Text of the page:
Now, how about gameplay? As soon as you start your first race, it’s clear that the cars in Rallisport Challenge ‘feel’ and ‘handle’ very good. They react perfectly to curves and respond quickly and precise on the different surfaces. And as you could expect, all cars handle according to their real-life configuration. The front-wheel drive cars like the Citroën Xsara, for instance, will understeer fiercely in a corner when you put your foot down. The four-wheel driven cars on the other hand, take the bends well balanced. You also have the option to tweak your car by playing with the suspension, gear ratio, power ratio, break balance, steering and tyre type. But, unlike it’s main competitors (thinking of the Colin McRae series), making adjustments to your car is not complex. Take the suspension: you’ve got the choice between soft, medium and hard. So the alternatives are minimized and that means… simply put… less hastle and more time to play.
In spite of the easy options on your car, Rallisport Challenge isn’t an easy game. One slight mistake sends your car over the cliff and into a ravine or into that strategically well put rock on the outside of a curb. As I’ve mentioned, the ‘career’-mode gives the game a bit of a linear path to reach the fastest cars, but this way, the developers save te best for last. The game starts out slow and steady and teaches you gradually how the different cars and surfices react. This could put some experienced gamers off, but then again… you should have some hors-d’oeuvres before the main course!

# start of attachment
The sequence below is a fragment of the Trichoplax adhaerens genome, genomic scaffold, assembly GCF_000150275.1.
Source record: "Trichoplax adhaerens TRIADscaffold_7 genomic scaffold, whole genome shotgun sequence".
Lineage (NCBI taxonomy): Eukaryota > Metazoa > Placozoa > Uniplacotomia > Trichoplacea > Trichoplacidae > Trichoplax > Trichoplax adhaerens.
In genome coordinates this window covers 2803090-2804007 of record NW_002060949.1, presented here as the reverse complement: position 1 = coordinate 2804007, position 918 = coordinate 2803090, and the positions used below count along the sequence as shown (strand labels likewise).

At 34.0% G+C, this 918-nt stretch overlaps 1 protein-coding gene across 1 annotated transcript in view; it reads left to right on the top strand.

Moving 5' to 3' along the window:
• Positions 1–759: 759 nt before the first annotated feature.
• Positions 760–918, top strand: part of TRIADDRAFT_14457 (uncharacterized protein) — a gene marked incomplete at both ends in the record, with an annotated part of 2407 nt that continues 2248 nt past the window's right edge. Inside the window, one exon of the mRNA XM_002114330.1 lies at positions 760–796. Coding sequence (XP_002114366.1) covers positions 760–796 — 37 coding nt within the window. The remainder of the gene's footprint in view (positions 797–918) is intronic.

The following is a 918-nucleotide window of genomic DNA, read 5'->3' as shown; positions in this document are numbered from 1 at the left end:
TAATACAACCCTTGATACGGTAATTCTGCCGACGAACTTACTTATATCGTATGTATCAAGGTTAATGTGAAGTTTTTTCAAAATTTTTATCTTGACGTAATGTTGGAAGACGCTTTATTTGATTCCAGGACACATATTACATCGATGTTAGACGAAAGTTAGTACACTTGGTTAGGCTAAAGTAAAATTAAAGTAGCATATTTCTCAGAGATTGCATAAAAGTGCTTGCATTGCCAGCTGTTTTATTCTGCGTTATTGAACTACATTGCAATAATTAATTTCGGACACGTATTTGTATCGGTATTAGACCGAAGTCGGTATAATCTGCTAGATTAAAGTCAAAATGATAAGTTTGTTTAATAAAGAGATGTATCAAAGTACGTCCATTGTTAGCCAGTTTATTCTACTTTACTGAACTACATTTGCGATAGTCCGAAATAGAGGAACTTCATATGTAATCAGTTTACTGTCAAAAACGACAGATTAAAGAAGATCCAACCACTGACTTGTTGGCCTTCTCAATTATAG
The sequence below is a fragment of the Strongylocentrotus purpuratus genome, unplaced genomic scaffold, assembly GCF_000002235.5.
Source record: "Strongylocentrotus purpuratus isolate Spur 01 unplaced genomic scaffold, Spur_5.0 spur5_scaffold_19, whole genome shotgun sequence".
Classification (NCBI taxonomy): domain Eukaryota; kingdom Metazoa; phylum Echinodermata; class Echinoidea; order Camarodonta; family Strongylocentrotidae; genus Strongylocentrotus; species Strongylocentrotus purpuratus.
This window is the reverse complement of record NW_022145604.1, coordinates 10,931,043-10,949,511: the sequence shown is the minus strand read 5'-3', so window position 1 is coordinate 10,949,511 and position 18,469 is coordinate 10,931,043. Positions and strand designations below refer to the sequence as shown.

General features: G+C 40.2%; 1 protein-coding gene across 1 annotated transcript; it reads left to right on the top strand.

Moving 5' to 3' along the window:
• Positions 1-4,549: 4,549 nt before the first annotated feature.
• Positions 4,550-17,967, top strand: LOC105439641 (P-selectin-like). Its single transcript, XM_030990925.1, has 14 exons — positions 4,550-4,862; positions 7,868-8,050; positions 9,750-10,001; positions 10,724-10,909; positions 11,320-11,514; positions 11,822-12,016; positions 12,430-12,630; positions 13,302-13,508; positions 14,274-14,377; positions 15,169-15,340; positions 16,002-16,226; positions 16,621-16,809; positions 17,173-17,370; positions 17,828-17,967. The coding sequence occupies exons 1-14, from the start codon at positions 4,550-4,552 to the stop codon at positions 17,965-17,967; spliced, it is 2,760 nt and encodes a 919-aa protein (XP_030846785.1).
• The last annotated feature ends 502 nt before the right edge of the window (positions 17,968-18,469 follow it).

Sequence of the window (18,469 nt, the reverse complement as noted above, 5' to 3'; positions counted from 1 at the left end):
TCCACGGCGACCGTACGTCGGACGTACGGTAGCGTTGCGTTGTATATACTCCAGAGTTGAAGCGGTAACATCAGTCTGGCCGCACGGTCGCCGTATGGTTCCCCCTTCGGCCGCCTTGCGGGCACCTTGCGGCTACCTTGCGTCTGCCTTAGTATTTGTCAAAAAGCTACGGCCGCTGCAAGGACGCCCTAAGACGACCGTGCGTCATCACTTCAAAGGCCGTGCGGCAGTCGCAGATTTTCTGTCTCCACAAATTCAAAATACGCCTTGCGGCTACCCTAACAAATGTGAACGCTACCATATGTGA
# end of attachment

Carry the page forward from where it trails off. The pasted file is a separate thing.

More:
To further enhance the driving experience, the developers have included graphics that have never been seen in racing games. All environments are practically fully detailed to an extent that I’ve not witnessed in a racing game thus far. No more trees, shrubbery, spectators and houses that look like they’ve been cut from cardboard. You only get the real deal here. The ice tracks, for example, have a very nice reflection, suggesting that there’s a little film of water on the ice. This is the first time actually, that a racing game has graphics that are worth talking about. It’s a bit unfortunate on the other hand, that the car damage model wasn’t worked out too well. But I guess that’s something for Rallisport Challenge II. What I did like about the cars though, was that the environments are realistically reflected from the cars windshields. Very nice.
As far as the sound is concerned, it’s pretty much the same deal: a job well done. Each car has it’s distinct engine noise and the sounds whilst driving realistically match the environment. Driving on mud, for exemple, gives a sloppy wet noise. Some of the cars can be made to backfire, but then you’ll have to use the throttle wisely and in a fashion you could never do with a real car… or at least… not with your own car. All in all: good job, well done. Perhaps in Rallisport Challenge II we could get some nice rock music instead of electronic tunes? Just an idea.
In conclusion: superb graphics, good sound, entertaining yet sometimes frustrating gameplay, not too easy, not too hard. And above all… very great fun on LANs. But the absolute nicest element of this game was the excellent compatibility with the Sidewinder Force Feedback steering wheel. Words can hardly describe it. I purchased my steering wheel 2 years ago and I’ve finally found a game that makes use of it’s potential. Excellent.